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class Foo
    int x;
    int y;
    int z;

    //Overriding equals() and hashCode() to just field x

List<Foo> myList=new ArrayList<Foo>();


All my Foo objects are basically compared based on field x.

I would like to get fooObj from the list based on value x. Why it doesn’t make sense to add a method say get(Object o) instead of work around of doing a list.get(list.indexOf(fooObj)) to get the complete object from the list. indexOf() can return "null" so a null check is needed which is not good as well.


Map will be a good idea to have a key value pair of getX() -> objFoo. If my Foo is defined by two fields say X and Y of Foo class then Map cannot be used for this purpose.

share|improve this question
If you find yourself wanting to retrieve objects in this way (basically using partial instances of Foo as keys to retrieve the stored instances), you're probably well advised to consider looking at a keyed collection - like Set<Foo> – CPerkins Jun 7 '13 at 19:28
Set is all the more worse. You cant even get an object like the way list can be done using IndexOf() method and then apply a get(). – Srujan Kumar Gulla Jun 7 '13 at 19:36
Why couldn't you create a pair object containing y and z and store that in the map? – selig Jun 7 '13 at 19:59
"If my Foo is defined by two fields say X and Y of Foo class then Map cannot be used for this purpose." Sure it can, you just need to create a key type with those two fields, and that's still probably cleaner than the alternatives. – Louis Wasserman Jun 7 '13 at 20:28
indexOf cannot return null as primitive types are not objects. It returns -1 if it does not contain the element, and passing that to get(int) would result in an IndexOutOfBoundsException. – Mattias Buelens Jun 7 '13 at 20:39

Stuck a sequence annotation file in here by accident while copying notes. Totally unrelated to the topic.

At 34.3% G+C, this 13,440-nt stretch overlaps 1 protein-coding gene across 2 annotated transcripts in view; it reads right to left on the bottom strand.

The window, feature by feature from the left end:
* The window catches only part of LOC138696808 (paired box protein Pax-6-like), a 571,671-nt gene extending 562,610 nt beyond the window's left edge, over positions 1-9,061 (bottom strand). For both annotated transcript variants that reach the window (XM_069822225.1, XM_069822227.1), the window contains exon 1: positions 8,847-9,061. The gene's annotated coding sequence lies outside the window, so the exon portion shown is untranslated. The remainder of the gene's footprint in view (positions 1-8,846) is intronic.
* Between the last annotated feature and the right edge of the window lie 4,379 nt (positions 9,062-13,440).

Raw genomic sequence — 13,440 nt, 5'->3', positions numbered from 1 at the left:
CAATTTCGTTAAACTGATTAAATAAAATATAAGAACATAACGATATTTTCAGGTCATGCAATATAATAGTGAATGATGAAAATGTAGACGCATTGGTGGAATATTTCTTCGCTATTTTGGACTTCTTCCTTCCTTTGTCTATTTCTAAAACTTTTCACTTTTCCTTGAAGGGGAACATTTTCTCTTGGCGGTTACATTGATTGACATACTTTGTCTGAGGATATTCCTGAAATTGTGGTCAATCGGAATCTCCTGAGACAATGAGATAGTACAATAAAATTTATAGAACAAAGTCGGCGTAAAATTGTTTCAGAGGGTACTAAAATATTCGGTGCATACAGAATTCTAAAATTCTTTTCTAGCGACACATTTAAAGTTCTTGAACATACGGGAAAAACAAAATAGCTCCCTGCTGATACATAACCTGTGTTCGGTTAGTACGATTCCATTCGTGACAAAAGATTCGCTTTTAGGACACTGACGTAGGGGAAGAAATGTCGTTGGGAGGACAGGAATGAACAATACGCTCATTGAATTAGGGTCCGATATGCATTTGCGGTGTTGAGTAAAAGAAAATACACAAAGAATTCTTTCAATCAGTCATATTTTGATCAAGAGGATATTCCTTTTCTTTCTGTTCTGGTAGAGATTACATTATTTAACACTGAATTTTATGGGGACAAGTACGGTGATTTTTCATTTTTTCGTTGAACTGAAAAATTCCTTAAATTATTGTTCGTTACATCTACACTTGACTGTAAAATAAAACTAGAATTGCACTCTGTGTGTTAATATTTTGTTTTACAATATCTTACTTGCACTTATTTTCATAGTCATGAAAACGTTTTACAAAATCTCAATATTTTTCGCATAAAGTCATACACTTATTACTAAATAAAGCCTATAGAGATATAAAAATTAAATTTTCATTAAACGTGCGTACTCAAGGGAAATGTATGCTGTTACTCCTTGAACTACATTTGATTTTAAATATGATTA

2 Answers 2

up vote 1 down vote accepted

You could use a Map<Foo, Foo> instead:

Map<Foo, Foo> map = new HashMap<Foo, Foo>();
// Store
map.put(fooObj, fooObj);
// Retrieve
map.get(fooObj2); // => fooObj

Although I think overriding equals is not a very good solution for this use case. Your equals override treats fooObj and fooObj2 as "equal", but your application wants them to be treated as different in some place. These conflicts will sooner or later back-fire, introduce bugs and give you headaches.

I'd rather separate the identifier from the data and give Foo a FooKey field.

class FooKey {
    final int x;

    public FooKey(int x) {
        this.x = x;

    // TODO Override equals and hashCode to only compare FooKeys on x field

class Foo {
    final FooKey id;
    int y;
    int z;

    public Foo(FooKey id) { = id;

Your application code then becomes much easier to understand:

Map<FooKey, Foo> map = new ArrayList<FooKey, Foo>();
// Store
Foo fooObj = new Foo(new FooKey(123));
map.put(, fooObj);
// Retrieve
map.get(; // => fooObj
map.get(new FooKey(123)); // also fooObj if FooKey.equals is properly overridden

Using a separate (composite) key field can also prove valuable when you decide you want to persist your Foo objects in a database. For example, JPA allows you to use an @IdClass or @EmbeddedId to let Foo entities be identified by FooKeys. This may not be relevant for your current scenario, but if you were thinking of implementing persistence some time in the future you probably want to already start considering this in your class hierarchy.

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thanks for the solution. I feel like Java API should have included this sort of thing in their List implementations. – Srujan Kumar Gulla Jun 7 '13 at 20:21
@JavaEnthusiast That's not the job of List, and in my opinion no class should need to do that. If you say fooObj.equals(fooObj2) is true if fooObj.x == fooObj2.x, then you should expect other classes to treat them as equal. Many classes rely on this and if you attempt to impose your own rules, there's no guarantee that things will work as expected. – Mattias Buelens Jun 7 '13 at 20:33

The list.get(list.indexOf(fooObj)) isn't a workaround it's just how the List class is designed. You can add the get(Object) if you would like by inheriting from the List class, adding the method, and using your new type instead of List. But that seems like a lot of work to do for such a small benefit.

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Can you recommend whats the best way to get an element from list in this situation? – Srujan Kumar Gulla Jun 7 '13 at 19:23
Yes, exactly the way you did it. Use indexOf and then use get(index). – KyleM Jun 7 '13 at 19:24
Yup. Need to do a null check every time. :( – Srujan Kumar Gulla Jun 7 '13 at 19:37
@JavaEnthusiast Yeah... well it does say that in the Javadoc for the List class. But no worries, everyone makes those mistakes, it really never ends but it gets better lol. – KyleM Jun 10 '13 at 11:03

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